Published online 19 June 2008 | Nature | doi:10.1038/news.2008.902

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Is Hawk-Eye's decision final?

Row erupts about accuracy of ball-tracking technology.

tennis ball on lineIn or out? Some experts have taken issue with the way Hawk-Eye is used to adjudicate contentious line calls.JUPITERIMAGES/ Polka Dot / Alamy

A fierce rally of words is being played out ahead of the Wimbledon tennis fortnight in London. The inventor of Hawk-Eye — a high-speed camera-based device used to help tennis umpires make decisions — is arguing with academics at Cardiff University, who claim that the workings of the technology could be represented more transparently to the public.

“We don’t want people to think that there is a technological fix for difficult decisions,” says Harry Collins, one of the academics and the author of a paper on the topic that has been published online in the journal Public Understanding of Science1.

Hawk-Eye, developed by British inventors Paul Hawkins and David Sherry, is a suite of high-speed cameras and software used to track a ball’s path. Already used to enhance television coverage of sports events, the technology was officially adopted by the International Tennis Federation (ITF) in 2006 to help umpires adjudicate on difficult line calls.

Hawk-Eye's involvement has already caused controversy. In last year’s Wimbledon final between Roger Federer and Rafael Nadal, a ball played by Nadal seemed to be out to the umpires, the spectators and Federer, according to the report. But Hawk-Eye called it 'in' by a single millimetre, and the decision went in Nadal’s favour.

Eye on the ball

Collins and his co-author Robert Evans wanted to work out the chances of Hawk-Eye getting it wrong, given that its manufacturers say its average accuracy is 3.6 millimetres. This falls well within the ITF’s criteria, which require any automated line-calling system to be accurate to within 5 millimetres when compared with tests they run with high-speed cameras on-court before tournaments.

So Collins and Evans turned to statistics. Any average error carries with it a standard deviation – a measure of how widely the data points are spread in a set. Collins and Evans say that they assumed the error was 'normally' distributed, and thereby calculated a standard deviation of 4.5 millimetres. This meant that Hawk-Eye might have been mistaken in its ruling on the line call.

A written statement was posted by Hawkins on the Hawk-Eye website on 17 June in response to the media coverage that the paper had received. The statement questions the use of the normal distribution. “This kind of methodology of making assumptions with no grounds for doing so, is not something which Cardiff should be particularly proud of, and does not reflect well on their general approach to science,” the statement read.

“We used a normal distribution because we didn’t know what the true distribution is,” says Collins. “It’s perfectly good scientific practice.” Collins has since published an open letter to Hawkins, offering to update the paper if Hawkins provides more technical details of the system.

But Hawkins disagrees, and says that his system has performed with 100% accuracy in tests. “We never got any wrong,” he says. He claims that a normal distribution is not appropriate in this case. “Our experimental data showed that it doesn’t fit a normal distribution.” Hawkins says that the 3.6-millimetre error arises when balls that land a long way from the line are taken into account, and that perspective is difficult to account for in the system.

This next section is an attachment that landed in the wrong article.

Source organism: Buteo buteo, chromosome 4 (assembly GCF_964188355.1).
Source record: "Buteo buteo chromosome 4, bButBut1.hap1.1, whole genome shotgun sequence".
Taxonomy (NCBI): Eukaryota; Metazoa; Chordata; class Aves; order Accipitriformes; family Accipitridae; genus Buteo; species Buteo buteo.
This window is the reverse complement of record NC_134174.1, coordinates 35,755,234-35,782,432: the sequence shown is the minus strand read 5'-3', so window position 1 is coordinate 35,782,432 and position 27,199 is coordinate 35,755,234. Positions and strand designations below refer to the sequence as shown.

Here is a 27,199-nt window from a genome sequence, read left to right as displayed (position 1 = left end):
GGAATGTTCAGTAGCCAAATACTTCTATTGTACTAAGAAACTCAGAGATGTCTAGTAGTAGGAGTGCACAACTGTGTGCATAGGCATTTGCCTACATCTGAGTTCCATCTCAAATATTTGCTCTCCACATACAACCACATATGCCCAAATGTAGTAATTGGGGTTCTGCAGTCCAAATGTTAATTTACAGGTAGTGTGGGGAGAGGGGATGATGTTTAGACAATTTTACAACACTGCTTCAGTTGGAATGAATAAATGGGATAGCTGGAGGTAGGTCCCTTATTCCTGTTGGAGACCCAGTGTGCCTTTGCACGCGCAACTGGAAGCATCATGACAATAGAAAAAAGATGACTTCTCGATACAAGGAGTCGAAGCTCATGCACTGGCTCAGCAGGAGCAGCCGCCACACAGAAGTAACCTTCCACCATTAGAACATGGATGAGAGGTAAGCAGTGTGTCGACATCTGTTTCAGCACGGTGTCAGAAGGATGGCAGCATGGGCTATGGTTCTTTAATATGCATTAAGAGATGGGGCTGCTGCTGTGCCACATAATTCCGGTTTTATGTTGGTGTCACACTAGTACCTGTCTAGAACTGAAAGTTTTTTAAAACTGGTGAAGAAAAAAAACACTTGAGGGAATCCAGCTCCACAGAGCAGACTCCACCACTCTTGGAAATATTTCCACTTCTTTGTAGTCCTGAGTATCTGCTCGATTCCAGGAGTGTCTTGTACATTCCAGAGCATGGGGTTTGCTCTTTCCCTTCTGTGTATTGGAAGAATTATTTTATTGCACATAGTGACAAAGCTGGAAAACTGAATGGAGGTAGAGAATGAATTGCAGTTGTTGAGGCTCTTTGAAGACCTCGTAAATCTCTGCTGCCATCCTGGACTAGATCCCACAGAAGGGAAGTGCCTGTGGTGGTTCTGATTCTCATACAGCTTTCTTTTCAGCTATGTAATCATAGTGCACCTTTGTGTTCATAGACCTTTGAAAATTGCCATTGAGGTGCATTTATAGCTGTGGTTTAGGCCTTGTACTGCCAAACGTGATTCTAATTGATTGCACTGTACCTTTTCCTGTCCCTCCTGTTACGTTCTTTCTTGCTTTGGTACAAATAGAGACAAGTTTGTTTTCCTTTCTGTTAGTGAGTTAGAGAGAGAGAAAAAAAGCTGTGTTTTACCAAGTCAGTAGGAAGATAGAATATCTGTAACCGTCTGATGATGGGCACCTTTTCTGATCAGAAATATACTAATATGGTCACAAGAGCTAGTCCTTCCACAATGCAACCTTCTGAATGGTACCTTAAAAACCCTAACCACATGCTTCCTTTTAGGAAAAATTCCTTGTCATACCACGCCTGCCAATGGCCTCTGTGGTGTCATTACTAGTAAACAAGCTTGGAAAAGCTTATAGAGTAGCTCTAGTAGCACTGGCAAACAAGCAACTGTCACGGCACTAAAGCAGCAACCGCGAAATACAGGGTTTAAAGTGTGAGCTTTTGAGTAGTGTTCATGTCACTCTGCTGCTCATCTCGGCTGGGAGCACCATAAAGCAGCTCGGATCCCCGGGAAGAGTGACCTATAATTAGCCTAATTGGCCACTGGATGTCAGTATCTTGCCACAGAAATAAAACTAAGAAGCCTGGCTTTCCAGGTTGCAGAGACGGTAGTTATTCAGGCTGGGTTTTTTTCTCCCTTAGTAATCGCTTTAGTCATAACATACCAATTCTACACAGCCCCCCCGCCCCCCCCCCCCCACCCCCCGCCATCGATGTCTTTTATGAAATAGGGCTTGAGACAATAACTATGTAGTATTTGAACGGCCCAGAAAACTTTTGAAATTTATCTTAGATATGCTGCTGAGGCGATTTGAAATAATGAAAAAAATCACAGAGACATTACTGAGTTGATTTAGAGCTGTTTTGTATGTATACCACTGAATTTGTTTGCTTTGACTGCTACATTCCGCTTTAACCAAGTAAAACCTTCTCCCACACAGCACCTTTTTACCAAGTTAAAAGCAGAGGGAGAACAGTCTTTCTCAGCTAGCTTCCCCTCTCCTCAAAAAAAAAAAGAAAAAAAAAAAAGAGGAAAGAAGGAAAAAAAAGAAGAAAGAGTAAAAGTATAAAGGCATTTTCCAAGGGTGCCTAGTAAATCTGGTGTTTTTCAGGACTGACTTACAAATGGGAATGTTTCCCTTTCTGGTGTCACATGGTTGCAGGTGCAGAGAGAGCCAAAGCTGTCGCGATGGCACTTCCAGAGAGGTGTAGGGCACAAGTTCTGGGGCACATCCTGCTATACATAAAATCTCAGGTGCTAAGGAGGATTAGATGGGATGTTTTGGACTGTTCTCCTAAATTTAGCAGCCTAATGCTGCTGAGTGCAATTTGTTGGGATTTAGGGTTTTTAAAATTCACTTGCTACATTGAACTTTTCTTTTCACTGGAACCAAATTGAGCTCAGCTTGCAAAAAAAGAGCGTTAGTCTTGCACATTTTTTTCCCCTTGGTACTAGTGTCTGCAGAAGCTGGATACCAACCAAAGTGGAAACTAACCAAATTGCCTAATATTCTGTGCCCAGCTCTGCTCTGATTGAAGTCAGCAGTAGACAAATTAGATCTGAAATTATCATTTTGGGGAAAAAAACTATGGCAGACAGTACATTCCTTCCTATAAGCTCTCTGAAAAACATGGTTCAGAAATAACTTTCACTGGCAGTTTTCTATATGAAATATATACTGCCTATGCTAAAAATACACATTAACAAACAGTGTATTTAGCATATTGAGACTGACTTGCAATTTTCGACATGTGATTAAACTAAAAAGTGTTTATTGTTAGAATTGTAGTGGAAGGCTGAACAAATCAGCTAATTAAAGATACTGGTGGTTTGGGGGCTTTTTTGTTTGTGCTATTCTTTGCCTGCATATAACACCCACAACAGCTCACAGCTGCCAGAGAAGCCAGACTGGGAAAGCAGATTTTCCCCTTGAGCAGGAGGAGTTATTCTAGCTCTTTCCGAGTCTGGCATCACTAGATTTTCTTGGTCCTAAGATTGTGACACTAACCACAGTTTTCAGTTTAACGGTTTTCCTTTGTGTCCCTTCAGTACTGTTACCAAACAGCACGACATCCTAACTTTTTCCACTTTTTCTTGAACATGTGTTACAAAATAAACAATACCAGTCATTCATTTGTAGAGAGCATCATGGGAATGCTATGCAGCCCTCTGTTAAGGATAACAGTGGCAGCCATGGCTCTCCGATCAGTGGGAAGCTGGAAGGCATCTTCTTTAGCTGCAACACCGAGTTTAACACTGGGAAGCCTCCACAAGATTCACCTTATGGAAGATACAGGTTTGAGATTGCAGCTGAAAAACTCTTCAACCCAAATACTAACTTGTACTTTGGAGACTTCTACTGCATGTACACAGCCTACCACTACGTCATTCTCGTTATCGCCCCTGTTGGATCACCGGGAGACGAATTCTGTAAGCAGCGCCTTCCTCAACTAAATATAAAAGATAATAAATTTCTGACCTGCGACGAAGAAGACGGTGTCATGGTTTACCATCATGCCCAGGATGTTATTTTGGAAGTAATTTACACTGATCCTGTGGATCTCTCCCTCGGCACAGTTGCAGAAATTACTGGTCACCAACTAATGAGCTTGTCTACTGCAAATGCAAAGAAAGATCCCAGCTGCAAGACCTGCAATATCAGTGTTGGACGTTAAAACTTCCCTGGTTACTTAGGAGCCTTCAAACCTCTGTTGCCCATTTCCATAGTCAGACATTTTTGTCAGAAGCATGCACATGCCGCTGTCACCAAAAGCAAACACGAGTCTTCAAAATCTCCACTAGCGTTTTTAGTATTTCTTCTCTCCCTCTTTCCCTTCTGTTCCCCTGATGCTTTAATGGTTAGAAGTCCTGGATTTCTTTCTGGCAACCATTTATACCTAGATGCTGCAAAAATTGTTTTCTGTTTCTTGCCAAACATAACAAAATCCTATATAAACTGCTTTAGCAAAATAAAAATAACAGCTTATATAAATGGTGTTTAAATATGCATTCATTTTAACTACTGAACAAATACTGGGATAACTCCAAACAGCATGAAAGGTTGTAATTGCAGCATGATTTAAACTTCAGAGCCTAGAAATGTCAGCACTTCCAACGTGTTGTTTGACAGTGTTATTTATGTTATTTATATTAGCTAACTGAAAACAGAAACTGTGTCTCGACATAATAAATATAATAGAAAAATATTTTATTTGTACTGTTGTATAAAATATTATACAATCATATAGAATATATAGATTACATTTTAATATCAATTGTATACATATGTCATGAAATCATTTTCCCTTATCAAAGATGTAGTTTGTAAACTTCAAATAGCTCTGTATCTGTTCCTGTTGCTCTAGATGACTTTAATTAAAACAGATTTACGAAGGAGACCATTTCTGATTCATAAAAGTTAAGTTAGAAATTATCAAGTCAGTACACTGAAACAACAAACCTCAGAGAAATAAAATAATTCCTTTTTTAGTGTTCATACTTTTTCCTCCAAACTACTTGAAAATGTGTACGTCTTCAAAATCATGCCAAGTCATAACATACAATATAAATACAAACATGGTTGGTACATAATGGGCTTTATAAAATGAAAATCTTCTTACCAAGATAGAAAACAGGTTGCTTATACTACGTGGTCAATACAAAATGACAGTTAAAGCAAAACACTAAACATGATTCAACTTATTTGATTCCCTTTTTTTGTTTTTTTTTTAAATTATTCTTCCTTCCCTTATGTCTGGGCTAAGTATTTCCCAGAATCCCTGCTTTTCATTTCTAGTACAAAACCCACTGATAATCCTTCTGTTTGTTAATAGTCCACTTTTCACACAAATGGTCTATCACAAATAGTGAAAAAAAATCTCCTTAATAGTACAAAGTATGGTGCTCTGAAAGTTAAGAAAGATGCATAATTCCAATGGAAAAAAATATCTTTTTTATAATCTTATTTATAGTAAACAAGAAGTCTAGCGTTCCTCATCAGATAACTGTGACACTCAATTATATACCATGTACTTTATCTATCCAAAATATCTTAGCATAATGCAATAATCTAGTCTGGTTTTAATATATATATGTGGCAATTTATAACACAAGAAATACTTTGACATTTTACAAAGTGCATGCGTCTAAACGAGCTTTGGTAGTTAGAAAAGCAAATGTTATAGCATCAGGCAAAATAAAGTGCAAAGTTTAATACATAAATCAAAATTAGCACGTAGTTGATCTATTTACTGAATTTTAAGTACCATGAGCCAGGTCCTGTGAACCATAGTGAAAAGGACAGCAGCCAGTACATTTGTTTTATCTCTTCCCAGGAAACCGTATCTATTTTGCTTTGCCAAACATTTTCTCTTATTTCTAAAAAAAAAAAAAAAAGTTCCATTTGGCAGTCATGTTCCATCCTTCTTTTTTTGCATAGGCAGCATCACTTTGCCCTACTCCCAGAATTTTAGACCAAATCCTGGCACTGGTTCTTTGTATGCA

Collins suggests that devices such as Hawk-Eye be calibrated differently, to take into account systematic errors that are part of the normal game. “As Hawk-Eye is currently calibrated it seems to make decisions that are different to those that would be made traditionally,” he says. “If the ball clips the line humans see that as 'out', whereas Hawk-Eye calls it 'in'.”

To help get a clearer picture of Hawk-Eye’s fallibility, Collins also suggests that error bars be represented graphically on television for the benefit of viewers.

Hawkins scoffs at that idea. “My grandmother would have no idea what that meant,” he says.

'Inviting trouble'

Recalibrating the system to take into account the kind of error humans make is “inviting trouble” says Stuart Miller, head of the ITF’s scientific and technical division. He is only interested in showing the true position of where the ball landed, within the accuracy limits set by the ITF.

He is also uncertain about showing the extent of possible errors. “I’m not sure that the role of Hawk-Eye is public education,” says Miller.

Miller points out that Hawk-Eye is only called on occasionally, in instances when a player challenges a call. “We’re supplementing what is already a very good performance by on-court officials,” he says.

Both Hawkins and the Cardiff researchers agree that Hawk-Eye has a bright future in sport. “It is a valuable aid to correct random errors,” says Collins, “but those judgements have to be associated with a statement of uncertainty.”

“Yes, it has changed the game,” says Hawkins. “The vast majority of people think it’s for the best.” 

  • References

    1. Collins, H. & Evans, R. Public Underst. Sci. 17, 283-308 (2008). | Article |
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